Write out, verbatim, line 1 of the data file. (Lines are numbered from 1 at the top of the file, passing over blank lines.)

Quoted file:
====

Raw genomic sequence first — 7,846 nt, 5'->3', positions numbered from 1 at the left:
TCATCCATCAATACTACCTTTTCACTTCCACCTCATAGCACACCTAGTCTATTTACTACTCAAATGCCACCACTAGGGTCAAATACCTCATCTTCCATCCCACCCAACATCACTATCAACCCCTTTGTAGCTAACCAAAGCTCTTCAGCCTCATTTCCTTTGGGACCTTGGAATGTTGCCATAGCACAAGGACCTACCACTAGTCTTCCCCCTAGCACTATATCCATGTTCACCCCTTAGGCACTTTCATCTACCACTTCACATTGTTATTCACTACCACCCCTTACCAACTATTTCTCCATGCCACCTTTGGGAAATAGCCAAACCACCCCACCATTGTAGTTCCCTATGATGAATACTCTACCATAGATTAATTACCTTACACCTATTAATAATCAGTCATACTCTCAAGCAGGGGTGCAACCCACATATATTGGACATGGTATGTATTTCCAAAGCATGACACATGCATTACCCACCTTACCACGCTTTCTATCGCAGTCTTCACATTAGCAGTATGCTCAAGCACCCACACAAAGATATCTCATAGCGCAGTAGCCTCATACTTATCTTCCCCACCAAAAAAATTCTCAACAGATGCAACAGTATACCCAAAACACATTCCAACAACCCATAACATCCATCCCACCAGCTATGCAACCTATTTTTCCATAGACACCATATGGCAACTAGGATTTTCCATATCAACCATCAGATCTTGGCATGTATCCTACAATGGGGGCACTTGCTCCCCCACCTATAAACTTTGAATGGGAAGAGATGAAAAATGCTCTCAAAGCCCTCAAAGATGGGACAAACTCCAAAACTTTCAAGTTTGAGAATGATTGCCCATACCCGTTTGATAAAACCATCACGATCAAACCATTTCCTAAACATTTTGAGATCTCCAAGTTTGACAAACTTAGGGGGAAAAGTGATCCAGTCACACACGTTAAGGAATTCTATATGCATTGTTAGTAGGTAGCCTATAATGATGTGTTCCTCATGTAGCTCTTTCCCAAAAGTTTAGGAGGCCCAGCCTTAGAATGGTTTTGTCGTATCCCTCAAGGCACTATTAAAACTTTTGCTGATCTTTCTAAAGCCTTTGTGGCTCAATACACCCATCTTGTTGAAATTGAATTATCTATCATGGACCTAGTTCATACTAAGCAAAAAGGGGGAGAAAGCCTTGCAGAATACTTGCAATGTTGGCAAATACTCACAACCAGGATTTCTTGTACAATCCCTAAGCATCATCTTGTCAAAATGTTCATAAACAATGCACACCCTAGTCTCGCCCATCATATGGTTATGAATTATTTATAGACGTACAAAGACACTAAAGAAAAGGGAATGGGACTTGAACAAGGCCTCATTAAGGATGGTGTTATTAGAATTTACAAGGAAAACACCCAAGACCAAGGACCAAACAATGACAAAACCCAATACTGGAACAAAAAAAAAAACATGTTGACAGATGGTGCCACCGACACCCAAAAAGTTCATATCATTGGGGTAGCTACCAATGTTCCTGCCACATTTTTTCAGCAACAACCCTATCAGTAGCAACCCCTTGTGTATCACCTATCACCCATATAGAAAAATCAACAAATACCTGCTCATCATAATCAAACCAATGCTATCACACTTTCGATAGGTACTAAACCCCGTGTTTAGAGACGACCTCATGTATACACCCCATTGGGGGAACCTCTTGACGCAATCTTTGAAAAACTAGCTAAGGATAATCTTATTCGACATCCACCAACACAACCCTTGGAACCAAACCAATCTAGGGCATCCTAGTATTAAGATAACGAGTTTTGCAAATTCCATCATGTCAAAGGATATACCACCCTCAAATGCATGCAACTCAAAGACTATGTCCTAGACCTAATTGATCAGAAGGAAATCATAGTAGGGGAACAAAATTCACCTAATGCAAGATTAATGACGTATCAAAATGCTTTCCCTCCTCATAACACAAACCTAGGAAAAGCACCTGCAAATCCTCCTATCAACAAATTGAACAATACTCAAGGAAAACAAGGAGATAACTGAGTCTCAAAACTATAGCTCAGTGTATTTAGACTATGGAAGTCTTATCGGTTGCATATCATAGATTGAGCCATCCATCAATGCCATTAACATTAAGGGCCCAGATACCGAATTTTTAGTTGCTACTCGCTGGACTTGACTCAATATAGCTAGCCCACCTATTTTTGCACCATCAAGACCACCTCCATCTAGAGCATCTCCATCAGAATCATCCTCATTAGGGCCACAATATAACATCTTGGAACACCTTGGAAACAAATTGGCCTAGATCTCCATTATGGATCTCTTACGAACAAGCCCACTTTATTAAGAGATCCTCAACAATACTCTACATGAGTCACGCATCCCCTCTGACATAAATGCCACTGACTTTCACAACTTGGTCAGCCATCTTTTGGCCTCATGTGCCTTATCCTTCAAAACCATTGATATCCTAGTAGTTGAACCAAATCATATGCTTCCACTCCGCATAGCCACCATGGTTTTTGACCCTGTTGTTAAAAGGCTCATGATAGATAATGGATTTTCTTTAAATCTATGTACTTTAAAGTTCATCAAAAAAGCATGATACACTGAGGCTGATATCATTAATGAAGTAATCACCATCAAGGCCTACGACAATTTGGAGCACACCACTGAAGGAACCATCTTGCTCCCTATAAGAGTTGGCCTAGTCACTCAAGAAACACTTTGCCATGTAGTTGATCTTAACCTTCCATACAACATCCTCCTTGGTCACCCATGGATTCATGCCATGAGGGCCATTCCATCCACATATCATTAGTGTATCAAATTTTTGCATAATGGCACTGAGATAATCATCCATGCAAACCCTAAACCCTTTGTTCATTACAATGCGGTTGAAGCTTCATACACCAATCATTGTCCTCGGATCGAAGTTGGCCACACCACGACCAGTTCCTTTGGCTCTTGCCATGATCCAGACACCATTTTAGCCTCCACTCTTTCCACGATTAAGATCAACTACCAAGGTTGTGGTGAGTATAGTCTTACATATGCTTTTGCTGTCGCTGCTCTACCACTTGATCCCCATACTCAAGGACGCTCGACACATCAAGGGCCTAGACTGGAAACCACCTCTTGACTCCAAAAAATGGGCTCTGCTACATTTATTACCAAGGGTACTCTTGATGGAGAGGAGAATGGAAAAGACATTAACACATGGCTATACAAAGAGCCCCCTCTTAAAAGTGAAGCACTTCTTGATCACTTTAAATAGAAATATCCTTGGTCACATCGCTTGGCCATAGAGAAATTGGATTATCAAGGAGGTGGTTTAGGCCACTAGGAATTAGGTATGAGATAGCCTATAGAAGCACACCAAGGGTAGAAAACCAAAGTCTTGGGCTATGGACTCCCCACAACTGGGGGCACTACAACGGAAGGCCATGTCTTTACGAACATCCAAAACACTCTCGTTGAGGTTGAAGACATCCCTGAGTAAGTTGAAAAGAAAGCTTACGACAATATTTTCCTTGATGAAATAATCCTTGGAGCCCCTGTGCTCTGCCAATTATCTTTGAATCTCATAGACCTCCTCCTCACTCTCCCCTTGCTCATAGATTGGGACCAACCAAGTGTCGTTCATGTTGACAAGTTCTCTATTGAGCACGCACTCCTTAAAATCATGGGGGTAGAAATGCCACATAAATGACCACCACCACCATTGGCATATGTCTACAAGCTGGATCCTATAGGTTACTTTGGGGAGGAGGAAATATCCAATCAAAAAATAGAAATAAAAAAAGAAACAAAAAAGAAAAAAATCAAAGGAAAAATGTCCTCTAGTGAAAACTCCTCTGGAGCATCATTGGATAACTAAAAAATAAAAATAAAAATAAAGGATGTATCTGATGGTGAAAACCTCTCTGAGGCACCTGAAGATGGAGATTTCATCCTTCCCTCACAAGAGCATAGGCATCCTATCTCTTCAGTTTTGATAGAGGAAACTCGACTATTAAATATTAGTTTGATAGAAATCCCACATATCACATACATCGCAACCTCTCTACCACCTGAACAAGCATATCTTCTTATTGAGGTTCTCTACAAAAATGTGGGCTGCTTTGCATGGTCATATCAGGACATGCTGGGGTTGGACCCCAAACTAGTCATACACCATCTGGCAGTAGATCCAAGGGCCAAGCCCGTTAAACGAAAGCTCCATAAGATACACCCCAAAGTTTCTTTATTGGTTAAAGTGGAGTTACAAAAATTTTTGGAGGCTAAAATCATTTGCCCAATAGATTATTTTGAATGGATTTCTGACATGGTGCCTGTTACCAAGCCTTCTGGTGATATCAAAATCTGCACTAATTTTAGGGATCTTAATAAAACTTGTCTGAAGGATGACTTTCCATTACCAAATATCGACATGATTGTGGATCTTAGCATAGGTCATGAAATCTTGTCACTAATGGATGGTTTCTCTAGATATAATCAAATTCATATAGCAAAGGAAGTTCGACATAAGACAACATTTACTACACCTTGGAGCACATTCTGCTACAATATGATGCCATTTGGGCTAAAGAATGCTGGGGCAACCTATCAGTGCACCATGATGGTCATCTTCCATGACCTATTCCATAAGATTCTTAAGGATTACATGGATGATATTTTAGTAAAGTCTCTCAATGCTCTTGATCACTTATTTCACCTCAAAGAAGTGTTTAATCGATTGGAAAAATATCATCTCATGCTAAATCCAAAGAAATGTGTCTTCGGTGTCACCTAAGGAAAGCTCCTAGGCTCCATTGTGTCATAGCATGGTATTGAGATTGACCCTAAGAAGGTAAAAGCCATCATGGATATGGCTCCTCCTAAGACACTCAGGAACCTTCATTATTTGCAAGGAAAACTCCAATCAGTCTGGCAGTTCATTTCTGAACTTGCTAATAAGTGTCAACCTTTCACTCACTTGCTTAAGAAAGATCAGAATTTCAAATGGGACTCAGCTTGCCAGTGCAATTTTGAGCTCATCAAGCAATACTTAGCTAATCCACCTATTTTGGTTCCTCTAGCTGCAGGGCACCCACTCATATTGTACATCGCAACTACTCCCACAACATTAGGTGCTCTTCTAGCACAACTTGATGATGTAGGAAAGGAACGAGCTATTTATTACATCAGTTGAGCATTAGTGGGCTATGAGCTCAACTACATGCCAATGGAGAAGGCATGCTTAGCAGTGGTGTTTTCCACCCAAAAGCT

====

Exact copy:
Raw genomic sequence first — 7,846 nt, 5'->3', positions numbered from 1 at the left: